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Home > Document Library > Founding Principles > Mass. Constitution, Preamble


Massachusetts Constitution, Preamble

March 2, 1780

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[The Preamble summarizes the origin and purpose of government, and is explicit on the social compact basis of American government. — TGW]

 

The end of the institution, maintenance and administration of government, is to secure the existence of the body-politic; to protect it, and to furnish the individuals who compose it, with the power of enjoying, in safety and tranquillity, their natural rights, and the blessings of life: And whenever these great objects are not obtained, the people have a right to alter the government, and to take measures necessary for their safety, prosperity and happiness.

The body-politic is formed by a voluntary association of individuals: It is a social compact, by which the whole people covenants with each citizen, and each citizen with the whole people, that all shall be governed by certain laws for the common good. It is the duty of the people, therefore, in framing a Constitution of Government, to provide for an equitable mode of making laws, as well as for an impartial interpretation, and a faithful execution of them; that every man may, at all times, find his security in them.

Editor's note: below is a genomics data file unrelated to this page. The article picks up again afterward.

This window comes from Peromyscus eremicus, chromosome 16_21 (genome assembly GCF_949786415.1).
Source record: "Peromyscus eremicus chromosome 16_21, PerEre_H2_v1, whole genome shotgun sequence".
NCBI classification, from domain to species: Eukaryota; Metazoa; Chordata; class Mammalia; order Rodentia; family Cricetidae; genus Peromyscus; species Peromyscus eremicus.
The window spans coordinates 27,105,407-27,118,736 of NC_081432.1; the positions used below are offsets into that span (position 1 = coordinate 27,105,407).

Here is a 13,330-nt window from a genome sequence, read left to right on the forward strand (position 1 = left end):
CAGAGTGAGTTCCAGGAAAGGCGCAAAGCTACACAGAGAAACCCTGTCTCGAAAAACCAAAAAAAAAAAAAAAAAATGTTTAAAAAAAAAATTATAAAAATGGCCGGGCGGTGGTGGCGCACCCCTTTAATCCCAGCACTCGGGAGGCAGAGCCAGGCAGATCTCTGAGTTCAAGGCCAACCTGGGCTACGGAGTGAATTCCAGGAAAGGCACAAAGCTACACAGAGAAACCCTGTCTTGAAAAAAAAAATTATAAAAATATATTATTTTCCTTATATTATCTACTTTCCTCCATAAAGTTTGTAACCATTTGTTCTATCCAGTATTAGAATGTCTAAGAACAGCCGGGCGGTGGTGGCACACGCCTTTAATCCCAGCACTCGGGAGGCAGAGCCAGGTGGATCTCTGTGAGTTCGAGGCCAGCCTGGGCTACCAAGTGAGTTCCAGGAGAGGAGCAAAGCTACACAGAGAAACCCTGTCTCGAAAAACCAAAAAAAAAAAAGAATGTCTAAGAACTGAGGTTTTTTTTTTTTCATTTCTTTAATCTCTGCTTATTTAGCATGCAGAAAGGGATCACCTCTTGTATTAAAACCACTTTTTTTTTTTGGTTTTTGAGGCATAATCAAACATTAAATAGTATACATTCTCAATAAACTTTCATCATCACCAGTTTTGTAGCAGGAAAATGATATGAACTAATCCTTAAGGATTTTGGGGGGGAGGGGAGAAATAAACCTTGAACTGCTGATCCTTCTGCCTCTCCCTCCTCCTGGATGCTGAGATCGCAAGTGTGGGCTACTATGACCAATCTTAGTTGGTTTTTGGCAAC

We, therefore, the people of Massachusetts, acknowledging, with grateful hearts, the goodness of the Great Legislator of the Universe, in affording us, in the course of His providence, an opportunity, deliberately and peaceably, without fraud, violence or surprise, of entering into an original, explicit, and solemn compact with each other; and of forming a new Constitution of Civil Government, for ourselves and posterity; and devoutly imploring His direction in so interesting a design, DO agree upon, ordain and establish, the following Declaration of Rights, and Frame of Government, as the CONSTITUTION of the COMMONWEALTH of MASSACHUSETTS.

[From Kurland and Lerner, The Foundersí Constitution, 1:11. The Popular Sources of Political Authority: Documents on the Massachusetts Constitution of 1780, Handlin, Oscar, and Handlin, Mary, eds. (Cambridge: Belknap Press of Harvard University Press, 1966).]





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